While researching for my doctoral project, I came across an article in the Fall 2009 issue of Stanford Social Innovation Review entitled “The Nonprofit Starvation Cycle.” After working for years in nonprofit organizations, I had an “aha” moment—this was a problem I had experienced first-hand. As the authors wrote, “Many nonprofits continue to skimp on overhead . . . Yet decreasing already austere overhead spending (also called indirect expenses) may jeopardize organizations’ very existence—not to mention their ability to fulfill their missions.”
OK, let’s have a show of hands—how many of you have been told to raise more money, but spend less (sometimes a whole lot less) to raise it? How often have you lost a qualified and trained fundraising team member because you couldn’t pay the few extra thousand a year that would have resulted in retaining that staff member? (To add insult to injury, you then spend that same amount or more to recruit and train the new hire, while losing ground while he or she gets up to speed.) How often have you wasted hours “making do” because what you really needed for a successful fundraising effort wasn’t available? How many times have you taken a day off simply because you were exhausted from trying to do too much with too little to meet unreasonable goals?
I’m sure all of us have a favorite invention that we’ve come to take for granted. I remember my first car. I joked that it had everything I needed: four wheels, a steering wheel, a halfway comfortable seat and a heater. Now it’s hard for some to imagine driving without the MP3 and Bluetooth connections, the air conditioner, GPS, cruise control, easily adjusted seat, back-up camera and all the other “essentials.” Every one of those upgrades—and many more, including numerous safety features—was the result of research and development. Vehicles are safer, get better fuel economy and are easier to drive because of investments companies made.
I’m not comparing a multi-zillion dollar car company to the local nonprofit’s fundraising efforts, but there is a lesson here: If a nonprofit organization won’t invest in its fundraising talent and income-generating programs, it is unlikely they will raise enough money to fund breakthroughs that lead to mission-fulfillment. We’ll remain less efficient with a constantly revolving door of talent.
I’m also not advocating out-of-control spending. Nonprofits need to take risks in their fundraising, but they need to be undertaken responsibly and learned from, whether they succeed or fail. But we need to stop pretending things will change if we don’t invest in what’s needed to drive that change. Insanity, in Albert Einstein’s words, is “doing the same thing over and over again and expecting different results.” If we’re really going to achieve our mission, we have to invest in fundraising.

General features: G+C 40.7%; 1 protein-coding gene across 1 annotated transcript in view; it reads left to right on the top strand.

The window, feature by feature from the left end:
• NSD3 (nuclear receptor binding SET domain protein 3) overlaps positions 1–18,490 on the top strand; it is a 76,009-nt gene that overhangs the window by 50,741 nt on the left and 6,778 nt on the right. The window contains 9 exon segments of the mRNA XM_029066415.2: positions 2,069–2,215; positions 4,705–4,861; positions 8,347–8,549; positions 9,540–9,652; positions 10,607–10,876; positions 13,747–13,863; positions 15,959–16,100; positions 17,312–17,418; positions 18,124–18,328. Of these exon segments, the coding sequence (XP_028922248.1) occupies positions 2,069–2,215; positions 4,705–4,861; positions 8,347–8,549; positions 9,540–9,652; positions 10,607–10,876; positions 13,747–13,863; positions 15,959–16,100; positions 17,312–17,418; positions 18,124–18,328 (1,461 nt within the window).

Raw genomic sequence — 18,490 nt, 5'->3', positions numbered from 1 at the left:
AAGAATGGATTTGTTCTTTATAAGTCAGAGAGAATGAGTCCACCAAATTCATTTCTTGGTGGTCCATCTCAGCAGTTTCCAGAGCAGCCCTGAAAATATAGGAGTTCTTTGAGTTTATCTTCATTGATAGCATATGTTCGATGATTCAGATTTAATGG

Last week, in its blog, Stanford Social Media Review posted an article called “The Charity Trap.” The author wrote, “It seems to me that we need to make a choice. We should either expect an organization … to serve only a Band-Aid function, or we should allow it to build an organization that can grow and adapt to create longer-term change…. If we want charities to pivot, iterate, and adapt, and to have meaningful long-term systemic impact, we need to remove the handcuffs.”
I know—I’m preaching to the choir. But here’s a challenge: The next time you are asked to raise more for less expense and/or effort (or even the same with less), look at that challenge realistically. If you can do it, great. But don’t forget to look at the cost of lost opportunities. For example, moving a proven fundraising program online will definitely save money. But will it deliver the same net income? Sometimes the answer is yes, but often it’s no. Bringing in a new person rather than raise a person’s salary to match another offer may make sense, but what is the cost of recruiting and training? How much momentum will you lose with major donors who have a relationship with that person? What will not happen while that position is vacant? Can you really afford that?
This old dog has been in the business of fundraising for nearly 36 years, but there’s one thing I have never heard about—a nonprofit organization that was going out of business because it accomplished the mission it had set out to complete. Wouldn’t it be wonderful if that happened? Then all the talented, smart, empowered people who helped make that a reality could go help other nonprofits do the same. We’d all still have jobs—there’s plenty to be done—but we’d be enabling more and more nonprofit organizations to experience the joy of saying, “We did it! We fulfilled our mission.”
OK, maybe that’s unrealistic. In fact, it is unrealistic if we keep refusing to invest in the testing, people and processes that can make success possible. We have huge problems to solve. But, that means we need healthy and high-functioning fundraising programs, not ones that are slowly starving to death because of unrealistic expectations of what it costs to raise enough money to make a real, lasting and measurable difference.
Originally published in NonProfit Pro.